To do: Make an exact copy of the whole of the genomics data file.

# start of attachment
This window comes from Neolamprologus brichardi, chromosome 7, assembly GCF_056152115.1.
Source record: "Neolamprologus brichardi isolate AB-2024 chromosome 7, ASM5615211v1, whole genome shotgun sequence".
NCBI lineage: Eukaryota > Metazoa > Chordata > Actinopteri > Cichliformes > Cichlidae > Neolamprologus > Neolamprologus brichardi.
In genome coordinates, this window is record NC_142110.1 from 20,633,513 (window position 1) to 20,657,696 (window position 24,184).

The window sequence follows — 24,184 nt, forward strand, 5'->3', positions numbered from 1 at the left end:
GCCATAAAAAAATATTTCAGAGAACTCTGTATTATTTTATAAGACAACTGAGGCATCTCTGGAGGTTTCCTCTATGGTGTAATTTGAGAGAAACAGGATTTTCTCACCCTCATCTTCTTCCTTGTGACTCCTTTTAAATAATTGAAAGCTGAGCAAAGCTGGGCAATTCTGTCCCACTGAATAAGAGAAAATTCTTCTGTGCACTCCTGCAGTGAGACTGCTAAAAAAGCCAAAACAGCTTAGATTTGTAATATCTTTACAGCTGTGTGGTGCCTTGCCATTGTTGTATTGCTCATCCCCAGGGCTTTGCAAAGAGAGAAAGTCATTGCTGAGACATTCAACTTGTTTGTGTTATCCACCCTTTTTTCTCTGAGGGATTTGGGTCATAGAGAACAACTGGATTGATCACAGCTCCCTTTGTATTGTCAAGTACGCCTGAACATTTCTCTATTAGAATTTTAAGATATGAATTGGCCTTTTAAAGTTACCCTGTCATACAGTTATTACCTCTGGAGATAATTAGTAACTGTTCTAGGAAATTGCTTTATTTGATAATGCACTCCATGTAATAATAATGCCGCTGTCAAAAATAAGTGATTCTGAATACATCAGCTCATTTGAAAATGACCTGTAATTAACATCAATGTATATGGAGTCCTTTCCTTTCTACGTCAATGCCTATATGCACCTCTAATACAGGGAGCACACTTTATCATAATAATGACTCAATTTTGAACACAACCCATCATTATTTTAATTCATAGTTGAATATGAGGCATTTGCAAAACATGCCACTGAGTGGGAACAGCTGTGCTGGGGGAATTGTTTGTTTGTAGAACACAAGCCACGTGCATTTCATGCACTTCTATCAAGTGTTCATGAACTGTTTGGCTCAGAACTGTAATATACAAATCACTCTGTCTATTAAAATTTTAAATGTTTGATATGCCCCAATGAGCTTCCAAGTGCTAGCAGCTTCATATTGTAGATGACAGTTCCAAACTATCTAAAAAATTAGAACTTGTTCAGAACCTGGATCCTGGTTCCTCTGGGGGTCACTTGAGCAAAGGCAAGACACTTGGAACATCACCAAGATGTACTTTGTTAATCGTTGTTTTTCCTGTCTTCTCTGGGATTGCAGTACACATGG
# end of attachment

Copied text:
This window comes from Neolamprologus brichardi, chromosome 7, assembly GCF_056152115.1.
Source record: "Neolamprologus brichardi isolate AB-2024 chromosome 7, ASM5615211v1, whole genome shotgun sequence".
NCBI lineage: Eukaryota > Metazoa > Chordata > Actinopteri > Cichliformes > Cichlidae > Neolamprologus > Neolamprologus brichardi.
In genome coordinates, this window is record NC_142110.1 from 20,633,513 (window position 1) to 20,657,696 (window position 24,184).

The window sequence follows — 24,184 nt, forward strand, 5'->3', positions numbered from 1 at the left end:
GCCATAAAAAAATATTTCAGAGAACTCTGTATTATTTTATAAGACAACTGAGGCATCTCTGGAGGTTTCCTCTATGGTGTAATTTGAGAGAAACAGGATTTTCTCACCCTCATCTTCTTCCTTGTGACTCCTTTTAAATAATTGAAAGCTGAGCAAAGCTGGGCAATTCTGTCCCACTGAATAAGAGAAAATTCTTCTGTGCACTCCTGCAGTGAGACTGCTAAAAAAGCCAAAACAGCTTAGATTTGTAATATCTTTACAGCTGTGTGGTGCCTTGCCATTGTTGTATTGCTCATCCCCAGGGCTTTGCAAAGAGAGAAAGTCATTGCTGAGACATTCAACTTGTTTGTGTTATCCACCCTTTTTTCTCTGAGGGATTTGGGTCATAGAGAACAACTGGATTGATCACAGCTCCCTTTGTATTGTCAAGTACGCCTGAACATTTCTCTATTAGAATTTTAAGATATGAATTGGCCTTTTAAAGTTACCCTGTCATACAGTTATTACCTCTGGAGATAATTAGTAACTGTTCTAGGAAATTGCTTTATTTGATAATGCACTCCATGTAATAATAATGCCGCTGTCAAAAATAAGTGATTCTGAATACATCAGCTCATTTGAAAATGACCTGTAATTAACATCAATGTATATGGAGTCCTTTCCTTTCTACGTCAATGCCTATATGCACCTCTAATACAGGGAGCACACTTTATCATAATAATGACTCAATTTTGAACACAACCCATCATTATTTTAATTCATAGTTGAATATGAGGCATTTGCAAAACATGCCACTGAGTGGGAACAGCTGTGCTGGGGGAATTGTTTGTTTGTAGAACACAAGCCACGTGCATTTCATGCACTTCTATCAAGTGTTCATGAACTGTTTGGCTCAGAACTGTAATATACAAATCACTCTGTCTATTAAAATTTTAAATGTTTGATATGCCCCAATGAGCTTCCAAGTGCTAGCAGCTTCATATTGTAGATGACAGTTCCAAACTATCTAAAAAATTAGAACTTGTTCAGAACCTGGATCCTGGTTCCTCTGGGGGTCACTTGAGCAAAGGCAAGACACTTGGAACATCACCAAGATGTACTTTGTTAATCGTTGTTTTTCCTGTCTTCTCTGGGATTGCAGTACACATGG